Friday 6th March 2020
Q1) The first book you ever loved
I know there were plenty I loved before, but I think the first book I obsessed over was The Reluctant Vampire by Eric Morecambe (some point before the age of 10 but I can’t remember exactly). I named my pet goldfish Valentine after the protagonist.
Q2) The book I have read more than any other
This might have to be a Christmas Carol (a hardback illustrated by Liz Summers) purely because I read it fully several Christmas Eve’s in a row when I was so wee I couldn’t sleep for the fizzing excitement.
Q3) A book that you despise
I decided to read Ann Rynd’s Atlas Shrugged in my twenties, having basically completely missed everything she stood for and only knowing that this was a book people talked about. I have never hated anything so much. I hate-read it to the end. I was more persistent then.
Q4) A book full of beautiful writing
I couldn’t adore All My Puny Sorrows by Miriam Toews any more than I do. It’s so deft and completely deceptive in its clarity. Having since read her other books and the range of her style, I admire the writing in Sorrows all the more.
Q5) The book you've been meaning to read for years, but haven't
War and Peace. I even bought a digital copy to go with the paperback just in case that helped. It hasn’t.
Q6) The book you're reading currently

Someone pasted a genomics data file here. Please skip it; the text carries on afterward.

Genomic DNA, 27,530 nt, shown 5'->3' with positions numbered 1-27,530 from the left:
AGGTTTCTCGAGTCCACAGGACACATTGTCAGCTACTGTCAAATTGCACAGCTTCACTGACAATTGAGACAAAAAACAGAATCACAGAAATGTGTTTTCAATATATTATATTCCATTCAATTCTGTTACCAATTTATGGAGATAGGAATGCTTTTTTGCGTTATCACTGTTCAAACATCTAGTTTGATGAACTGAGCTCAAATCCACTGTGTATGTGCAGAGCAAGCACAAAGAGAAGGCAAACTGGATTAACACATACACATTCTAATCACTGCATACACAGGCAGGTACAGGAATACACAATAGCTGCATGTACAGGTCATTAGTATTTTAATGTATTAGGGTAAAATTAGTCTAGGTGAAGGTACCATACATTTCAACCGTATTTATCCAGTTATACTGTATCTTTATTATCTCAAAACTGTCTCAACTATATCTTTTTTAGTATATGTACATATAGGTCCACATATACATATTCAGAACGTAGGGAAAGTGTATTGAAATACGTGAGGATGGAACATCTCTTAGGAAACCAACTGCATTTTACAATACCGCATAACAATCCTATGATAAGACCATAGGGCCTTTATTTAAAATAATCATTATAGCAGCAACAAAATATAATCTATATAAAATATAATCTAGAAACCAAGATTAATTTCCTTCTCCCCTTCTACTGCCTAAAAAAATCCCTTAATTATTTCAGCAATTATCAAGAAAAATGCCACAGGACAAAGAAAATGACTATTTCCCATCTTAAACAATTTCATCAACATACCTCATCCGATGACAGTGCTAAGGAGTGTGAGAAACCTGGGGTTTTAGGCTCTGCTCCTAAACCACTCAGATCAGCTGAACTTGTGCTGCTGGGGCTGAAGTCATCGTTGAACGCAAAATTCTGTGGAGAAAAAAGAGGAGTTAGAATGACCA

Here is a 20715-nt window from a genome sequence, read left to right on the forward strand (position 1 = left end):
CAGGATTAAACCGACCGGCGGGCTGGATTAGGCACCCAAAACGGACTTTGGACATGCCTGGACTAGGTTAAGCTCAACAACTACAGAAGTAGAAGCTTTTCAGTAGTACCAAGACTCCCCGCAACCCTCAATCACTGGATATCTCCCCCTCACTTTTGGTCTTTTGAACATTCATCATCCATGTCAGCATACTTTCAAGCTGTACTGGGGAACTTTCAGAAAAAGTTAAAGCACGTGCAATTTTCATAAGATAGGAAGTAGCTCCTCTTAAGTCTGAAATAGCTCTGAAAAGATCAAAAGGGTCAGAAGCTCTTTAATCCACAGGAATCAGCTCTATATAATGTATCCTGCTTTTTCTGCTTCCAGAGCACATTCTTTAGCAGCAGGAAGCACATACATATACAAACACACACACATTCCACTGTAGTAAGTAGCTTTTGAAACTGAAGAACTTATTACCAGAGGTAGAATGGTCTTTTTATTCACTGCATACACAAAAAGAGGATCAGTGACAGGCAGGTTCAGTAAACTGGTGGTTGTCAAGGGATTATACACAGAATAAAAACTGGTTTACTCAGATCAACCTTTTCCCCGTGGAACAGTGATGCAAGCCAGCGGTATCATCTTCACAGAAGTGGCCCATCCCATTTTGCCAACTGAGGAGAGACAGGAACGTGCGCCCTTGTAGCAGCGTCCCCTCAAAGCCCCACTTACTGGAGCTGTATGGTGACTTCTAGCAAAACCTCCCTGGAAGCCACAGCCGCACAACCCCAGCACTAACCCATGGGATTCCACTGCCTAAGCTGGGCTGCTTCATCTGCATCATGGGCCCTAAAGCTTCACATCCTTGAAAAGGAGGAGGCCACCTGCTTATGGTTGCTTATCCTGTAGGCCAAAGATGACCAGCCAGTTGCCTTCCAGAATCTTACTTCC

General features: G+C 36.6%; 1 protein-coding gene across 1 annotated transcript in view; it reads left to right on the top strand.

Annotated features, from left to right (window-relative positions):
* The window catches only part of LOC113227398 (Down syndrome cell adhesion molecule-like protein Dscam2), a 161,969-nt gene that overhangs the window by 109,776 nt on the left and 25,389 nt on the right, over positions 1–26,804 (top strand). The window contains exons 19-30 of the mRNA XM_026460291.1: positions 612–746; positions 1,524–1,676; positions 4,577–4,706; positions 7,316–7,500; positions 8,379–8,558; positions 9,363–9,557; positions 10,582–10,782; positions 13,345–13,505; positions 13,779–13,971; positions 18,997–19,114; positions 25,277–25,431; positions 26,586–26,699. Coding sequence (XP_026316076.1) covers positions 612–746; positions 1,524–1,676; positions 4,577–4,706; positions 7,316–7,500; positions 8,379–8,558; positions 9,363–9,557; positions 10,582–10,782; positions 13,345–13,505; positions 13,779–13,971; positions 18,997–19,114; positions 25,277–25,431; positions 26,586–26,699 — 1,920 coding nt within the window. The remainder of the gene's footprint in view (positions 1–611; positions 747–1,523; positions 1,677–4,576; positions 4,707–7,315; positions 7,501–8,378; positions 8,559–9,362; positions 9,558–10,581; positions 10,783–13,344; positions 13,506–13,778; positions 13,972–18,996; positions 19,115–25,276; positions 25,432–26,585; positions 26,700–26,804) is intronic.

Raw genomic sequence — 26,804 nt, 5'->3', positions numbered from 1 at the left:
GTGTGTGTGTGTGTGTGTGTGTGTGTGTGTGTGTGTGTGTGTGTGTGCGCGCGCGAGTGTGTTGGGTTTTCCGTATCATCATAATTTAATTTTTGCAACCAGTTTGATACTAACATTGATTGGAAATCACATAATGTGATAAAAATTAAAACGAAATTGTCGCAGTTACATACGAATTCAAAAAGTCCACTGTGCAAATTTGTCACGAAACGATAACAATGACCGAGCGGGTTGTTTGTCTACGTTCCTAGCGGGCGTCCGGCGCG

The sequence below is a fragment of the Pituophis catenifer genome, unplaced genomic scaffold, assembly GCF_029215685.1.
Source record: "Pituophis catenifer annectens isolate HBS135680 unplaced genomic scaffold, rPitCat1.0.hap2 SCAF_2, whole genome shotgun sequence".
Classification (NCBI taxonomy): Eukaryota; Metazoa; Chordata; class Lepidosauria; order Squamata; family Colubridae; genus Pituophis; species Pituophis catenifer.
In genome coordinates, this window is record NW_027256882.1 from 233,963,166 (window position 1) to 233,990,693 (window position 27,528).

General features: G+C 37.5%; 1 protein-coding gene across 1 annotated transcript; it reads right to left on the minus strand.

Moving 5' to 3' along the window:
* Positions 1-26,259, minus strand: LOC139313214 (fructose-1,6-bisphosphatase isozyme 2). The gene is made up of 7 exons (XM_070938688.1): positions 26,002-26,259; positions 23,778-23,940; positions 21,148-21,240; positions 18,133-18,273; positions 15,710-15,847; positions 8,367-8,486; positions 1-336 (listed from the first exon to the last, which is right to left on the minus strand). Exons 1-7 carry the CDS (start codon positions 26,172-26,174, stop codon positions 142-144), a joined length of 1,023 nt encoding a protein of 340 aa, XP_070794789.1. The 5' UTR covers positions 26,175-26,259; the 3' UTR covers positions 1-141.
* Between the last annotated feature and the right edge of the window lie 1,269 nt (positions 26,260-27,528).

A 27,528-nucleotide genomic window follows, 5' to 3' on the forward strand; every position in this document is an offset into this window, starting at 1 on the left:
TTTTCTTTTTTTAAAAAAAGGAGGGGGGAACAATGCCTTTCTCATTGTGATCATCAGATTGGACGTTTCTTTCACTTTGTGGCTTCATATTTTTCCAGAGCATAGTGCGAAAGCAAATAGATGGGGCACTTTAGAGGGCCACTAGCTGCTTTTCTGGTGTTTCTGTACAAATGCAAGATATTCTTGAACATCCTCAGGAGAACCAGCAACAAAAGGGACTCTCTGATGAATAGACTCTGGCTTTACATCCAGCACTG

I’m just starting Convenience Store Woman by Sayaka Murata, which has been on my ‘to read’ list for what must be years now. Finally snagged a copy with birthday book vouchers (thanks, Kate!).
Q7) Your favourite short story
This is tough because there are tons and I’m cheating here but ... I’m currently in love with Amy Bloom’s Where the God of Love Hangs Out. Helen McClory’s collection Mayhem & Death is delicious and Sarah Hall always sucks me in, I can’t wait to get my hands on her new one, Sudden Traveller.
Q8) Your all-time favourite novel
How can anyone pick an all-time favourite? There are some I’ve loved a long time (does nostalgia play a part?) and others I’ve only just discovered (but will they stand the test of time?) and so many just waiting to be loved. From The Catcher in the Rye in high school to Behind the Scenes at the Museum soon after, to We Are the Drowned, Carsten Jensen, and All the Birds Singing by Evie Wyld in more recent years, there are too many. I can’t pit them against each other. ●
Lynsey May lives, loves and writes in Edinburgh. Her short fiction has been published in various journals and anthologies, including The Stinging Fly, Gutter and Banshee. She’s never far from a cup of coffee and her bag is always too heavy.